“The images of Gaza bring back memories I usually keep buried.” These are words from a recent article in The New York Times by Megan K. Stack, contributing Opinion writer, who has lived the dreads of war firsthand during her many stints as a correspondent in conflict zones. In the article, Stack goes on to describe the horrors of being exposed to ceaseless bombardment and the trauma of bearing witness to death and destruction as a journalist. Her description of hell on earth engineered by man’s quest for dominion is lyrical, but it does not take away from a reporter’s trauma of having to bring those stories to us. If anything, her words reinforce the utter ugliness of war and highlight the incalculable impact it has on people long after the bombers have eventually stopped booming in the air.

The ripples of war travel far and wide, and no one probably feels it vicariously as the scribes who are pounded by it in newsrooms across the world. War reporters suffer it firsthand — their experience numbingly direct; war editors endure it second hand — their experience bordering on the dystopian. If you thought the latter are better off, for distance, they say, distils impact, you could not have been more wrong. War stories and images can be as distressing to people thousands of miles away as it is to people on the battle ground, as I recently discovered in my brief conversations with those who spent all day sifting and sorting graphic images on their screens to process and report the goings-on some 2100km away.

From getting nightmares to feeling distraught by the untold suffering wrought by war; from getting emotionally entangled to pretending detachment, war-time work for those on news desks is anything but all in a day’s work. If editors of yore had only still photos to filter and wire stories to edit, new age media thrusts real-time videos that are more graphic and gorier on their faces. And the dynamic nature of social media makes it worse with its insatiable appetite for grisly kind of content. A young journalist I spoke to admitted to feeling nauseous by the constant exposure to bloodied visuals, yet continuing to do it because it was their job to tell the story to the world. Yet another veteran said it was something they had learnt to overcome with time.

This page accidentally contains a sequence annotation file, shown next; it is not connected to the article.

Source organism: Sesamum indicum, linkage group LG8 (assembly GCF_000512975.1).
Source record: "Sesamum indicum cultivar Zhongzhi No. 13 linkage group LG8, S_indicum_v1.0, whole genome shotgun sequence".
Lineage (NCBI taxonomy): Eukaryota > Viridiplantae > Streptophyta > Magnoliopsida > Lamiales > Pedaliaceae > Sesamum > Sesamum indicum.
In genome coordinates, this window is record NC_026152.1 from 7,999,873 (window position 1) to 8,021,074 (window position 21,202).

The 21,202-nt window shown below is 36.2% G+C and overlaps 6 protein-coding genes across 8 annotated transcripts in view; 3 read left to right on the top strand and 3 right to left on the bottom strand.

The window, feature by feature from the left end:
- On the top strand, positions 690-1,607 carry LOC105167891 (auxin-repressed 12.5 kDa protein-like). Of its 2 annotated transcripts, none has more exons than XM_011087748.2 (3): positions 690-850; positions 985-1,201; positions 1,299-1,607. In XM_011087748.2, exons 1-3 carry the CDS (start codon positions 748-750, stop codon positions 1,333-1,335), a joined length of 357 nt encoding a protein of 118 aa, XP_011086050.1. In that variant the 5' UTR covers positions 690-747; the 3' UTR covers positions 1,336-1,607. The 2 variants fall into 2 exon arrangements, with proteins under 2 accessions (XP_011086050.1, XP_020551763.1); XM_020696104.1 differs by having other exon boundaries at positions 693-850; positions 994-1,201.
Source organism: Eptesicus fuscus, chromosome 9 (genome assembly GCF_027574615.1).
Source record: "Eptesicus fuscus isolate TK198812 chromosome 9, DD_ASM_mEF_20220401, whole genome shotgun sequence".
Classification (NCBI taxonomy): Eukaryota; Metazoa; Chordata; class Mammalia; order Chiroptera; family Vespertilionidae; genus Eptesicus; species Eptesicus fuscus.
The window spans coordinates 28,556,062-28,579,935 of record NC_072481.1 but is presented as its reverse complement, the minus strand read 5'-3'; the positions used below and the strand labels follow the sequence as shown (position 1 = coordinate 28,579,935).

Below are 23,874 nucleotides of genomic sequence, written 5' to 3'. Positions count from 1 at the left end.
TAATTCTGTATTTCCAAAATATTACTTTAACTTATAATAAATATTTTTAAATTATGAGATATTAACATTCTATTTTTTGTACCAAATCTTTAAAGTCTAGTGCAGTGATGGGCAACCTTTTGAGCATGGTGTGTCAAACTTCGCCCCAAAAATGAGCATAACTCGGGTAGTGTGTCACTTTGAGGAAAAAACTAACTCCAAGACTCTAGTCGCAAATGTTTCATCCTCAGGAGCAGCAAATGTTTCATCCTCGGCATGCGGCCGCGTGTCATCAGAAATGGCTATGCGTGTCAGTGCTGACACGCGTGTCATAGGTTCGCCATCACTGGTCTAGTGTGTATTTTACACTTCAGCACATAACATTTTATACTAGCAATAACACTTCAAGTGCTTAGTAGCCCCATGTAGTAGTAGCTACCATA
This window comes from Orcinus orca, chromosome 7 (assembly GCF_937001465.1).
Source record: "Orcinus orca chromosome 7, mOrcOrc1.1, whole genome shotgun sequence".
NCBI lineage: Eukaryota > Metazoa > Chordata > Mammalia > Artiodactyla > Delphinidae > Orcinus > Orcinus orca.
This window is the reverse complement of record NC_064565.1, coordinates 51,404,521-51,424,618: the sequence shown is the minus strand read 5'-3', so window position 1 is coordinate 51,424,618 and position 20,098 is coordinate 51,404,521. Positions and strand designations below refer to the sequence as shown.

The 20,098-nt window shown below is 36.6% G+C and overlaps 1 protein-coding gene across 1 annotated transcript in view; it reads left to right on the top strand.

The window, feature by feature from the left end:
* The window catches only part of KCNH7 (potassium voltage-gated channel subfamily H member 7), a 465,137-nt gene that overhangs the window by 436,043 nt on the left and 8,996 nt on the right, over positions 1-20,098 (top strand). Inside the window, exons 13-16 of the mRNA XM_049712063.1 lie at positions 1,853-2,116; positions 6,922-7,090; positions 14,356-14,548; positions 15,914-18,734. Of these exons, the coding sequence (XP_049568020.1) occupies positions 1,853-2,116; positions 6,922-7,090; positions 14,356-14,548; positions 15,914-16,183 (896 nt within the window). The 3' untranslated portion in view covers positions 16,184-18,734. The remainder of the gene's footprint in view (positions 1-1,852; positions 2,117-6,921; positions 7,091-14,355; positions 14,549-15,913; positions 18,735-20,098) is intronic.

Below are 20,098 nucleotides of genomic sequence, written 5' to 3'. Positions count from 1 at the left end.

Perhaps, not all men and women who handle war stories at their desk are equally impacted, and some have learnt to be impartial observers. Or have they? Haw easy is it for a person, no matter how stoic they are, to be not moved by images of children soaked in blood or neighbourhoods where families lived as one community flattened, or wailing mothers receiving news of their young one’s death in a hospital or men frantically searching for loved ones in what was once their sweet home? Multiple exposures may have dented one’s sensibilities to instances of atrocities and other human afflictions, but it is improbable that a person with their heart in the right place will be able to shake off the lousy side-effects of watching a fellow human being badgered and butchered.

Disengagement might be a good old philosophy, and to be a witness with no strings might be a valuable quality to have for people who are in occupations that deal with human mortality, but few people attain to that neutral state. The vexation is either masked or suppressed and to many, it lies dormant for long before precipitating in different forms of mental illness. Many journalists engaged in real-time war reporting are diagnosed with PTSD and they duly take treatment, but rarely do people at the desk recognise their condition as something that requires attention.

The need to acknowledge the effect of nonstop exposure to blood and bodies on newsmen far from the scene of action has never before been so urgent. Those who are impacted must process their emotions without dismissing them as professional hazards and seek intervention that will prevent a silent breakdown of faculties. They could talk to peers willing to listen and purge their distress; they must indulge in positive activities that will help them snap out once the day’s job is over, and if the situation snowballs into something more serious than regular anguish, then they must seek professional help to de-escalate their mounting anxiety. To some, even prayers work as palliatives.

Our world is not going to be rid of the pestilence of war. With each instance, the imagery is only getting more vexing, and the people who are obliged to take these sad stories to the world have the difficult choice of either remaining empathetic and therefore be affected by it or become so desensitised that the loss of human lives will have no bearing upon them.

(Asha Iyer Kumar is a Dubai-based author and children’s writing coach)

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